To believe in Brexit is to believe in Britain, says Mark Dolan

mark dolan brexit
Mark Dolan

By Mark Dolan

Published: 31/01/2023

- 20:22

I voted to remain, but I will absolutely defend Brexit

Forget about the Covid-19 virus the illness which has gripped the nation, most over the last three years is Brexit derangement syndrome. The irrational hatred of a democratic decision by a population to exit a political block.

Why does it fall upon me, somebody that voted remain in 2016, to defend Brexit?

It’s not a problem - defend Brexit I absolutely will.

It’s clear some businesses have struggled with the transition and many have given up exporting to the EU altogether. Issues - particularly the Northern Ireland protocol - have not been ironed out, growth has been hit and the full opportunities of Brexit have not yet been seized upon. But Brexit is not one moment and it's not one date in the calendar. It's an opportunity it's an idea and it’s a work in progress. Brexit is a journey and one I believe that is well worth taking. But let’s do it properly let’s have a full fat Brexit not half IN half out which is akin to being half pregnant.

It’s my view that Brexit needs a new PR department because it has been chronically undersold.

Laughably its critics link our current economic problems – raging inflation recession and eye watering debt - as down to Brexit. People making that link are either mad or lying or a combination of the two happy to overlook the fact that we borrowed half a trillion pounds and shut the economy down - on and off for two and a half years - in an attempt to stop a seasonal respiratory virus.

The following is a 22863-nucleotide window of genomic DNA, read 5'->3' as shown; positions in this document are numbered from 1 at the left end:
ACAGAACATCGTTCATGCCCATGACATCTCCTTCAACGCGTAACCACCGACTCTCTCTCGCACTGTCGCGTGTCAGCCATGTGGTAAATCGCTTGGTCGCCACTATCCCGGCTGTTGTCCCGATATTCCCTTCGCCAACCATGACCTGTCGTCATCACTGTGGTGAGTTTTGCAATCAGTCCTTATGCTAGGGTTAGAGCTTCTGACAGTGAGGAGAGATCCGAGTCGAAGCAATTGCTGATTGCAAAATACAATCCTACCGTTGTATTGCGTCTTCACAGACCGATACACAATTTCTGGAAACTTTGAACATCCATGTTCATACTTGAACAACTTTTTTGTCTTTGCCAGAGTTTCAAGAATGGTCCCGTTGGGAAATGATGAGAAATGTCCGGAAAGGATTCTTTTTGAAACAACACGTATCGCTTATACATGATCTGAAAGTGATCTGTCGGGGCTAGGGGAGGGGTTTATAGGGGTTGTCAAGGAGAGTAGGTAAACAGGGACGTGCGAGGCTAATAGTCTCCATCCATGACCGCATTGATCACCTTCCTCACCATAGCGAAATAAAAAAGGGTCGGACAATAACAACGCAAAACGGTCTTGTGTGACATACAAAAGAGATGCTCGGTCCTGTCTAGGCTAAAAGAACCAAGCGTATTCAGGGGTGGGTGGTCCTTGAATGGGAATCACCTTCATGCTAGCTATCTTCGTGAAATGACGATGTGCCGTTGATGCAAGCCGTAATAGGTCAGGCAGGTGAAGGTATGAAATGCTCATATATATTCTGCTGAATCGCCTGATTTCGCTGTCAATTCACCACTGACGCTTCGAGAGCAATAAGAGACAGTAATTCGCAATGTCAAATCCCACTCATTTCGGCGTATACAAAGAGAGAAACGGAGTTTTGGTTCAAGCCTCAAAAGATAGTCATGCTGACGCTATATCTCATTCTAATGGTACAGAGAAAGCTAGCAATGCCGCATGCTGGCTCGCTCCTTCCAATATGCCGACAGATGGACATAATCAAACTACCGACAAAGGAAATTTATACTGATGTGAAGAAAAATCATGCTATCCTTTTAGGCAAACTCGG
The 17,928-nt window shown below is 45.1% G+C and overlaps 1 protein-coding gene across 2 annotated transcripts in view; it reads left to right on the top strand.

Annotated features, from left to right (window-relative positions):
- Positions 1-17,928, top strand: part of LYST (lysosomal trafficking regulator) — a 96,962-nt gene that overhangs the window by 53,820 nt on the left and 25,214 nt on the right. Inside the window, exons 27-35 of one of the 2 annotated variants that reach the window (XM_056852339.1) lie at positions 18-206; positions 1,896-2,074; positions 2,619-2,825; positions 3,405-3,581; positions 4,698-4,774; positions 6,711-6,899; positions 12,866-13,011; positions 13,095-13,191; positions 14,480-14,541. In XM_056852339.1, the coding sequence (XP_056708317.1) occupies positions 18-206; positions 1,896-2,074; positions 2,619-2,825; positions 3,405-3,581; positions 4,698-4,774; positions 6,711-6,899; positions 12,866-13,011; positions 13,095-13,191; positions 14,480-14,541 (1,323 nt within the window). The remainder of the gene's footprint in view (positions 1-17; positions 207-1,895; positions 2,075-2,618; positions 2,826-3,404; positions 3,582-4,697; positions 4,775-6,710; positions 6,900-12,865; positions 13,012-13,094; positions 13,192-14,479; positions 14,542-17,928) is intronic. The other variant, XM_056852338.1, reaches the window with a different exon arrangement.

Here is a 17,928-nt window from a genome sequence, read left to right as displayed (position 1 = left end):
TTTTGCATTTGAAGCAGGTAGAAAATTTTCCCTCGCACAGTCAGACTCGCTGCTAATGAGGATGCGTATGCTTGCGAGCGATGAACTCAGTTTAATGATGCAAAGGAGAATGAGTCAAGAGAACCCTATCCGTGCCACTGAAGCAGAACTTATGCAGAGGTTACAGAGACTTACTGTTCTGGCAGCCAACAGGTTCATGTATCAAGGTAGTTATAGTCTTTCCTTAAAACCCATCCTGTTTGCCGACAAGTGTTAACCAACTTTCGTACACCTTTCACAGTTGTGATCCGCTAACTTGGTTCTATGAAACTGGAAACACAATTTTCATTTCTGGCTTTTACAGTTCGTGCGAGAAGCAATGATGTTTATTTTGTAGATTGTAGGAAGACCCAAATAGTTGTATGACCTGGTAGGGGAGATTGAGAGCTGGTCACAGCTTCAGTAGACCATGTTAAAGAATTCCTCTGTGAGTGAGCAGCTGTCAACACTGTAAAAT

The most important aspect of Brexit is that it was delivered – the will of the people was respected. Attempts by politicians and powerful media figures to push for a second referendum including the cervix-free leader of the opposition Keir Starmer would I believe have created a democratic crisis the likes of which we have never seen constitutional pandemonium and probably civil unrest on the streets.

Brexit was an immediate insurance policy against ever closer union and membership of a United States of Europe.

It was an insurance policy against paying for a sovereign debt crisis on the continent which I fear is coming.

It was an insurance policy against a single European army – look at the dreadful EU response to Ukraine in its early stages whilst Britain led the way.

It was an instant insurance policy against payments of £20 billion a year which over two decades amounts to the entire cost of the pandemic.

It was an insurance policy against free movement a one size fits all trade policy and having the euro something with which Tony Blair dangerously flirted and which Gordon Brown heroically thwarted. Brexit critics have seized on today’s news from the IMF that Britain will be the worst performing economy in the G7 this year with lower growth than even war-torn Russia. I don't buy their gloomy outlook for the country.

Yes we've got problems and it's going to be a rough year but as with Covid modelling during the pandemic recent economic modelling from the IMF has been about as accurate as a Nadhim Zahawi tax return.

Three years on and Brexit is all to play for.

To believe in Brexit is to believe in Britain.

Don’t let the doubters win.

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